Kinematics fingerprints of leader and follower role-taking during cooperative joint actions

Lucia Maria Sacheli, Emmanuele Tidoni, Enea Francesco Pavone, Salvatore Maria Aglioti, Matteo Candidi

Research output: Contribution to journalArticle


Performing online complementary motor adjustments is quintessential to joint actions since it allows interacting people to coordinate efficiently and achieve a common goal. We sought to determine whether, during dyadic interactions, signaling strategies and simulative processes are differentially implemented on the basis of the interactional role played by each partner. To this aim, we recorded the kinematics of the right hand of pairs of individuals who were asked to grasp as synchronously as possible a bottle-shaped object according to an imitative or complementary action schedule. Task requirements implied an asymmetric role assignment so that participants performed the task acting either as (1) Leader (i.e., receiving auditory information regarding the goal of the task with indications about where to grasp the object) or (2) Follower (i.e., receiving instructions to coordinate their movements with their partner's by performing imitative or complementary actions). Results showed that, when acting as Leader, participants used signaling strategies to enhance the predictability of their movements. In particular, they selectively emphasized kinematic parameters and reduced movement variability to provide the partner with implicit cues regarding the action to be jointly performed. Thus, Leaders make their movements more "communicative" even when not explicitly instructed to do so. Moreover, only when acting in the role of Follower did participants tend to imitate the Leader, even in complementary actions where imitation is detrimental to joint performance. Our results show that mimicking and signaling are implemented in joint actions according to the interactional role of the agent, which in turn is reflected in the kinematics of each partner.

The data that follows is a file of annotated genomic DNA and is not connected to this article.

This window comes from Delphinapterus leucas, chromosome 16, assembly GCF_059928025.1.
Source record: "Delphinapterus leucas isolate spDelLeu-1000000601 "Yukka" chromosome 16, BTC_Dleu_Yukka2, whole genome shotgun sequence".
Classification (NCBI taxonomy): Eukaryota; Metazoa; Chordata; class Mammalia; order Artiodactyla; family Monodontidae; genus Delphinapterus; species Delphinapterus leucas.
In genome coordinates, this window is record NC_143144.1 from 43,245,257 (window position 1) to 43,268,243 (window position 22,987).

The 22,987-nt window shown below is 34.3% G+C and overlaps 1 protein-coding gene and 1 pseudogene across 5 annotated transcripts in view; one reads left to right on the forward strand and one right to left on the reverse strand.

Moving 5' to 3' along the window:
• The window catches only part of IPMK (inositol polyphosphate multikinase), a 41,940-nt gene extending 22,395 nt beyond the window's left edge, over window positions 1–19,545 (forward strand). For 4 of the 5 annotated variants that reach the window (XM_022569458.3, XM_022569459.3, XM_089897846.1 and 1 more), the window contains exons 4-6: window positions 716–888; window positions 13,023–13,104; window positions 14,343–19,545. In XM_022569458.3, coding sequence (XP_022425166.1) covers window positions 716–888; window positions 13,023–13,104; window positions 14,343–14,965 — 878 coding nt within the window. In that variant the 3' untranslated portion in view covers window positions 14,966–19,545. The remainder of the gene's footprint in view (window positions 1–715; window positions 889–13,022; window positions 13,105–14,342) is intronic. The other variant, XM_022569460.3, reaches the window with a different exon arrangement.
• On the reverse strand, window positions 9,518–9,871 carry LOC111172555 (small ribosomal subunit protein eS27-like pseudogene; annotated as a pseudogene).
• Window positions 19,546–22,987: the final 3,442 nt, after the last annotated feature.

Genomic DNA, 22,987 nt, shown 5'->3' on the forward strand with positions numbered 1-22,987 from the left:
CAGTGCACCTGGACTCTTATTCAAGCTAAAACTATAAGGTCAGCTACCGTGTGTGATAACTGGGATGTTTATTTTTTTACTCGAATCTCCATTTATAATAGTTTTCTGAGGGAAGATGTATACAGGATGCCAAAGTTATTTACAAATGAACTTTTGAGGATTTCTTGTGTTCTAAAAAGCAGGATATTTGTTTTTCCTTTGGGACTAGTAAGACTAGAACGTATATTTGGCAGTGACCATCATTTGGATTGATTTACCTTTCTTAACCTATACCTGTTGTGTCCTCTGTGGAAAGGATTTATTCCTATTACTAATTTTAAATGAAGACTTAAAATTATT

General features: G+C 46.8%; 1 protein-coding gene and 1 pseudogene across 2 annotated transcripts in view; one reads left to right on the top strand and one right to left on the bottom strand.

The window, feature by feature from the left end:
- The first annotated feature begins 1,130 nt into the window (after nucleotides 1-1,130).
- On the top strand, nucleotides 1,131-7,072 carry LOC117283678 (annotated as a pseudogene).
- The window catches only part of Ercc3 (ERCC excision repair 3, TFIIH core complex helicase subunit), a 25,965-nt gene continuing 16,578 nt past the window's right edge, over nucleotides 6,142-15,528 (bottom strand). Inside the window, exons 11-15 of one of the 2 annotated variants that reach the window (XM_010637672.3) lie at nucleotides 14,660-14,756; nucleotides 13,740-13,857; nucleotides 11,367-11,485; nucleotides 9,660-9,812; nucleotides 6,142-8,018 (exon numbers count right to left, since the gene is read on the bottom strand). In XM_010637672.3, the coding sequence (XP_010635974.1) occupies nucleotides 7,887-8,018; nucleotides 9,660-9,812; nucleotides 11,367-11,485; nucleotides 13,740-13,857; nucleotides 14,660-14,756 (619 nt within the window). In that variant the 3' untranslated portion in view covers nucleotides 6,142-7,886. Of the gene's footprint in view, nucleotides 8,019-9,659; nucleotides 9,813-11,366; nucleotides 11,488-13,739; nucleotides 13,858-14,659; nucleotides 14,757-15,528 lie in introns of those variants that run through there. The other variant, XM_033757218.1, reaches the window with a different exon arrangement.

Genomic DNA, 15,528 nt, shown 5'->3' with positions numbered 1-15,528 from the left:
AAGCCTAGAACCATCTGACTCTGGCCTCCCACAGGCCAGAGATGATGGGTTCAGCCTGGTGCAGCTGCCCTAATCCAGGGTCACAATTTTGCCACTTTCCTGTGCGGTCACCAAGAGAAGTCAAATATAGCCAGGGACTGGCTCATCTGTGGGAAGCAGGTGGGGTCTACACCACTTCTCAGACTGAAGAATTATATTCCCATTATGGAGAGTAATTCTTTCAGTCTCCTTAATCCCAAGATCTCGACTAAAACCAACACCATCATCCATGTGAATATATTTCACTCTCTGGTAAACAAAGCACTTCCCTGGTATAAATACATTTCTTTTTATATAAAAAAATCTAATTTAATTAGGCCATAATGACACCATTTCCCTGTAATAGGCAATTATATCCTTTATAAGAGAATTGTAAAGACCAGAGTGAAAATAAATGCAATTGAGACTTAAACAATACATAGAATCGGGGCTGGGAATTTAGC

Original languageEnglish
Pages (from-to)473-486
Number of pages14
JournalExperimental Brain Research
Issue number4
Publication statusPublished - May 2013


  • Grasping kinematics
  • Joint action
  • Motor signaling
  • Predictive simulation
  • Visuo-motor interference

ASJC Scopus subject areas

  • Neuroscience(all)

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